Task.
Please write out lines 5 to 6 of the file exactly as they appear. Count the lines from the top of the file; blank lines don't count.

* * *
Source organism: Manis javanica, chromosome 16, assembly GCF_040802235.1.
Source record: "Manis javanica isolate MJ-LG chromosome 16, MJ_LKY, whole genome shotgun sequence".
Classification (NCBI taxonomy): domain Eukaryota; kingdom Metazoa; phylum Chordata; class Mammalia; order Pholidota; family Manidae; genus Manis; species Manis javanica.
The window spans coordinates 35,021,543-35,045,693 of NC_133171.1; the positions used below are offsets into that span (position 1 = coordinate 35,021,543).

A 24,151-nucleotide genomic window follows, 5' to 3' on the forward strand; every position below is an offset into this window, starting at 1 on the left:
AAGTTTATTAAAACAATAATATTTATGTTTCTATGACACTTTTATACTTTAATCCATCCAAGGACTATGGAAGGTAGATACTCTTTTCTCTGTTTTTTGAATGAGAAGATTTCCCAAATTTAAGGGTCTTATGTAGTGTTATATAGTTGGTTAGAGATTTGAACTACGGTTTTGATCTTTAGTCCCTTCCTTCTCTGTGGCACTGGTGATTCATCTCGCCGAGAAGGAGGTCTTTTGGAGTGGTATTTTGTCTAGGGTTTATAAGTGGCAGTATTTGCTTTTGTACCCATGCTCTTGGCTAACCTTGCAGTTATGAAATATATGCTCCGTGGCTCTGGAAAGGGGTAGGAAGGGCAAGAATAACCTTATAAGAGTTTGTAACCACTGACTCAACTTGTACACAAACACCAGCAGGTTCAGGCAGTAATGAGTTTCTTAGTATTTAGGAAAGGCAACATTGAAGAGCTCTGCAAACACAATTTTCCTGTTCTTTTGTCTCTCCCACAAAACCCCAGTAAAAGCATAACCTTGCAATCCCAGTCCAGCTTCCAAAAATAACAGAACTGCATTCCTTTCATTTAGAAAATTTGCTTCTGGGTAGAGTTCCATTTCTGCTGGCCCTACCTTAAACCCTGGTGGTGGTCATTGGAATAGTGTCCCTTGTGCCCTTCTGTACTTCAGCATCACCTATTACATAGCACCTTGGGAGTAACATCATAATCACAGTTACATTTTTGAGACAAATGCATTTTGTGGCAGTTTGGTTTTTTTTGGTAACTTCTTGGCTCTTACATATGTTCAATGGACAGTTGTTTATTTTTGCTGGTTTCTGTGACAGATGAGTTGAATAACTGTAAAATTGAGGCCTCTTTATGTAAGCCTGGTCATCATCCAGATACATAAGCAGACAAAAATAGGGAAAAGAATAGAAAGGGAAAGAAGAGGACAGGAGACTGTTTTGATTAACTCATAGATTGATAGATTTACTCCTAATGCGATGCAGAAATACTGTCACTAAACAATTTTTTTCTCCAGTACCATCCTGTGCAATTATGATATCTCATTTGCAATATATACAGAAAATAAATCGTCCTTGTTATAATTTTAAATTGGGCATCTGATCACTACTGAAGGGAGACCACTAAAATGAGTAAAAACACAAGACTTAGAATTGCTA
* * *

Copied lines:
A 24,151-nucleotide genomic window follows, 5' to 3' on the forward strand; every position below is an offset into this window, starting at 1 on the left:
AAGTTTATTAAAACAATAATATTTATGTTTCTATGACACTTTTATACTTTAATCCATCCAAGGACTATGGAAGGTAGATACTCTTTTCTCTGTTTTTTGAATGAGAAGATTTCCCAAATTTAAGGGTCTTATGTAGTGTTATATAGTTGGTTAGAGATTTGAACTACGGTTTTGATCTTTAGTCCCTTCCTTCTCTGTGGCACTGGTGATTCATCTCGCCGAGAAGGAGGTCTTTTGGAGTGGTATTTTGTCTAGGGTTTATAAGTGGCAGTATTTGCTTTTGTACCCATGCTCTTGGCTAACCTTGCAGTTATGAAATATATGCTCCGTGGCTCTGGAAAGGGGTAGGAAGGGCAAGAATAACCTTATAAGAGTTTGTAACCACTGACTCAACTTGTACACAAACACCAGCAGGTTCAGGCAGTAATGAGTTTCTTAGTATTTAGGAAAGGCAACATTGAAGAGCTCTGCAAACACAATTTTCCTGTTCTTTTGTCTCTCCCACAAAACCCCAGTAAAAGCATAACCTTGCAATCCCAGTCCAGCTTCCAAAAATAACAGAACTGCATTCCTTTCATTTAGAAAATTTGCTTCTGGGTAGAGTTCCATTTCTGCTGGCCCTACCTTAAACCCTGGTGGTGGTCATTGGAATAGTGTCCCTTGTGCCCTTCTGTACTTCAGCATCACCTATTACATAGCACCTTGGGAGTAACATCATAATCACAGTTACATTTTTGAGACAAATGCATTTTGTGGCAGTTTGGTTTTTTTTGGTAACTTCTTGGCTCTTACATATGTTCAATGGACAGTTGTTTATTTTTGCTGGTTTCTGTGACAGATGAGTTGAATAACTGTAAAATTGAGGCCTCTTTATGTAAGCCTGGTCATCATCCAGATACATAAGCAGACAAAAATAGGGAAAAGAATAGAAAGGGAAAGAAGAGGACAGGAGACTGTTTTGATTAACTCATAGATTGATAGATTTACTCCTAATGCGATGCAGAAATACTGTCACTAAACAATTTTTTTCTCCAGTACCATCCTGTGCAATTATGATATCTCATTTGCAATATATACAGAAAATAAATCGTCCTTGTTATAATTTTAAATTGGGCATCTGATCACTACTGAAGGGAGACCACTAAAATGAGTAAAAACACAAGACTTAGAATTGCTA